One of the challenges in understanding critical transitions is determining the ideal dynamical features of inputs necessary to induce them. This study sought to determine these ideal features by finding optimal stimulus waveforms necessary to induce state transitions by focusing on extrema features using a stochastic optimization approach. In three separate biological models, our approach developed solutions that closely match those found using traditional variational techniques.

There have been alternative model-independent techniques used in the past to find these optimal stimulus waveforms. Spike-triggered averaging was one such stochastic technique that computed the average input stimulus preceding each spike generated from broad-band stimulation26,59, though it was shown that the topology of the solution space had a large biasing effect away from optimality40. Stochastic search algorithms that leveraged evolutionary computation, like genetic algorithms, have also been applied to finding the optimal stimulus waveform39. This previous study used every point of the stimulus waveform as a distinct dimension, and thus required many iterations to converge towards a solution.

In order to reduce the dimensionality of the solution space, not of the model, we explored the idea of feature extraction. In the field of time-series analysis, feature extraction is a necessary step in solving problems like time series subsequence data classification60,61,62, signal pattern recognition63,64,65, and anomaly detection66,67 as often the data set is so large that huge amounts of computational power would be necessary to compare and analyze every data point in the set. While many studies use features like Fourier coefficients or eigenvectors64,68, there has been increasing interest in the use of extrema because of its ease of capture, relationship to variation in the data, and resilience in the face of disruptions49,65,69. To our knowledge, ours is the first study on the use of extrema applied to search for optimal stimulus waveforms.

As we have shown, extracting the extrema and using them as the key feature points of the stochastic search algorithm has greatly improved the results of the algorithm. From this foundation, we believe that the algorithm can be further developed for greater improvement: initial noise reduction, statistical learning, and further feature analysis and extraction. We discuss in Supplementary Text S2 some of the preliminary work that we did in the reducing the noise of the starting seed, our findings and areas of further exploration. With regards to statistical learning, the algorithm as it currently stands utilizes a memoryless Gaussian distribution in order to choose the next stimulus to try. If we can incorporate memory into the algorithm, we may be more efficient with our search protocols such that the algorithm explores unknown solutions more frequently than repeating waveforms similar to ones that it has tested previously. Finally, in our existing protocol, we utilize only the first order extrema points (e.g. local minima and maxima) causing us to lose some information. We have not characterized or quantified the information loss by using only the first-order extrema, but future studies may help us gain a better appreciation of how much information is lost, whether greater orders of extrema (such as the inflection points between extrema) are necessary to retain as much characterization of the waveform while still maintaining a certain level of computational efficiency. Furthermore, by gaining a better understanding of the robustness of each data point, we may gain more insight with regards to other potential landmarks to use.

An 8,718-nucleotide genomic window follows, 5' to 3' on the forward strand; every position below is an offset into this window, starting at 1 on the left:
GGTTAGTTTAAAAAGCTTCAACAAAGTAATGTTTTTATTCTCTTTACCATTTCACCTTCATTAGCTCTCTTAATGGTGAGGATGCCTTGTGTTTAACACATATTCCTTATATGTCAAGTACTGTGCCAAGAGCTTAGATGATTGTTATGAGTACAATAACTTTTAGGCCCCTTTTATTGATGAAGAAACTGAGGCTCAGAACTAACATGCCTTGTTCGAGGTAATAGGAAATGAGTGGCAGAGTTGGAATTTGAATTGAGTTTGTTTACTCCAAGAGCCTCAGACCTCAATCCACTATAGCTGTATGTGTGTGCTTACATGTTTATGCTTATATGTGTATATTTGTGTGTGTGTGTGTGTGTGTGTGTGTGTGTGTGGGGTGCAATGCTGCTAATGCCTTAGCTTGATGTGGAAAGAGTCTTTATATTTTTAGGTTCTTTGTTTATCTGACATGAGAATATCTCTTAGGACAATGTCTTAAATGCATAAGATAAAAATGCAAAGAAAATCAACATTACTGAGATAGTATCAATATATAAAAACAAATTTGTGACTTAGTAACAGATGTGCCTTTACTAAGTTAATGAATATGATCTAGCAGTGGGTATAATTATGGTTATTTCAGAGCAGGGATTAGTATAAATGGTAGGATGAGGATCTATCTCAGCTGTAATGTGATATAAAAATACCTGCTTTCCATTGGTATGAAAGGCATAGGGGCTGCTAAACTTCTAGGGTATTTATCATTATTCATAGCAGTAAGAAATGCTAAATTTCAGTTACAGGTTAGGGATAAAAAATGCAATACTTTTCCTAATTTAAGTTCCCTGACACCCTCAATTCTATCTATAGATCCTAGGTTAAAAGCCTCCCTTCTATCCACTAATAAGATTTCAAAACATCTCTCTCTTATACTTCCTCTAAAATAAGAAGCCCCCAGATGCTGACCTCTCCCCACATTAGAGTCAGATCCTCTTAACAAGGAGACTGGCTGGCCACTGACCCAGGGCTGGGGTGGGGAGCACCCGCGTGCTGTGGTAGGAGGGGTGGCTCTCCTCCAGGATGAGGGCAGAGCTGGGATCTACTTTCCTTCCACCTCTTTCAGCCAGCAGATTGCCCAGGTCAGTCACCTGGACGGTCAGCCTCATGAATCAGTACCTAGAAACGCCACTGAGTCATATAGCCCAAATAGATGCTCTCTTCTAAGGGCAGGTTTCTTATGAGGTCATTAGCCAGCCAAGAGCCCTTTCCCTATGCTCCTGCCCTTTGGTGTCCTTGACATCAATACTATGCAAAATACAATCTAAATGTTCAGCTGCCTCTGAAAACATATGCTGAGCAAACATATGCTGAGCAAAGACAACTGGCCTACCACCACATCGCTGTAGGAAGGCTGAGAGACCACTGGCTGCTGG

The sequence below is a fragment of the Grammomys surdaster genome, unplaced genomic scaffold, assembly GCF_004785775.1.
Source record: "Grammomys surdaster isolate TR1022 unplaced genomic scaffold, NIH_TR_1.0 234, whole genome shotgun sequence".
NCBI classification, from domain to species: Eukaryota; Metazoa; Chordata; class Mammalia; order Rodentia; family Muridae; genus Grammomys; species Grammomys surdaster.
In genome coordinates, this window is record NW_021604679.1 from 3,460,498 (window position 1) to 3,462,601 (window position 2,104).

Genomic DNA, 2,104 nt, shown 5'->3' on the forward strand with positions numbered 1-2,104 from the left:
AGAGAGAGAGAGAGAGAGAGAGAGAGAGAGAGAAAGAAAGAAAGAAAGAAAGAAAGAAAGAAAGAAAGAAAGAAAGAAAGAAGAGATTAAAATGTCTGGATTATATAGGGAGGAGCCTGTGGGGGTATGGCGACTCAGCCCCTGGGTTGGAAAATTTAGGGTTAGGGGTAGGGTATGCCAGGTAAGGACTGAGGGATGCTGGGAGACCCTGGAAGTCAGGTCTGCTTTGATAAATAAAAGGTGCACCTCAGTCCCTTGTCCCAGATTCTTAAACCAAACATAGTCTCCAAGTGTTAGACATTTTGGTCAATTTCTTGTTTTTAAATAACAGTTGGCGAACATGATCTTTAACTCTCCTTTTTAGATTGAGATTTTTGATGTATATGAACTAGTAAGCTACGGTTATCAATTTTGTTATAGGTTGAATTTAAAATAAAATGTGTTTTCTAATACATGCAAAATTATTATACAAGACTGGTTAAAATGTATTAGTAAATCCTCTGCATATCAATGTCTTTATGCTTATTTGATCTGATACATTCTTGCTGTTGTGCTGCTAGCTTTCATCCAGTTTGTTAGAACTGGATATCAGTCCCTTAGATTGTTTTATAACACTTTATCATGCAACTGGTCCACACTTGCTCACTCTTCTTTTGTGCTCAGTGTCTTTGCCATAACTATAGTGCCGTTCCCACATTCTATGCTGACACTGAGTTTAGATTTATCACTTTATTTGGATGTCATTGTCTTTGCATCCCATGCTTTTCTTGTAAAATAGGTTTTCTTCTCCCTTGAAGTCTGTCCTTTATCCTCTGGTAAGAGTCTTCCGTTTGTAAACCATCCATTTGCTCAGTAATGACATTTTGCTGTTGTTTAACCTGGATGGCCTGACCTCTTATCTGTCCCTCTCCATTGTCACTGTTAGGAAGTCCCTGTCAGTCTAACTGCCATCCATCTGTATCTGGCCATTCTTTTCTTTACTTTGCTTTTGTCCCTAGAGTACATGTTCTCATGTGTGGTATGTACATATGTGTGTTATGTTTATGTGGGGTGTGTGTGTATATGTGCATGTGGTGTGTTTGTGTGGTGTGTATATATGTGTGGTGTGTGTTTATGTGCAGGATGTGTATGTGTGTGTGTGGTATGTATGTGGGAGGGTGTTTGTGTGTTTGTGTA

In our exploration into computational biology, we have found many more biological models that can be studied, from cardiology (examining cardioversion or defibrillation from arrhythmias70,71,72) to respiratory (stimulating respiratory rhythms in patients with apnea)7, pharmaceutical sciences (studying optimal dosing patterns for drug treatments73,74). Furthermore, it may be interesting to model not just the behavior of the biological system in response to electrical stimuli, but also the electrical and physical components that interface with it (e.g. electrodes, circuits, chips). As some researchers have noted, while we may be able to cut down on the energy consumption of the signal itself, the energetic requirements of the hardware may overwhelm any energy savings on the stimulus waveform itself34. Searching for optimality in the entire system from electrode to biology may yield further insights into how we can improve the biological response to exogenous stimuli.

The use of extrema features in stochastic search could also potentially be used to not just search for transitions between multiple distinct states, but also perhaps to shift systems along a continuum, like in the phase resetting of clocks. What is the optimal light therapy necessary to minimize jet lag or adverse effects of shift work 53,75,76? While some are tackling this from an analytical and quantitative perspective using models, perhaps different insights may be gained from approaching the problem with a model-independent perspective.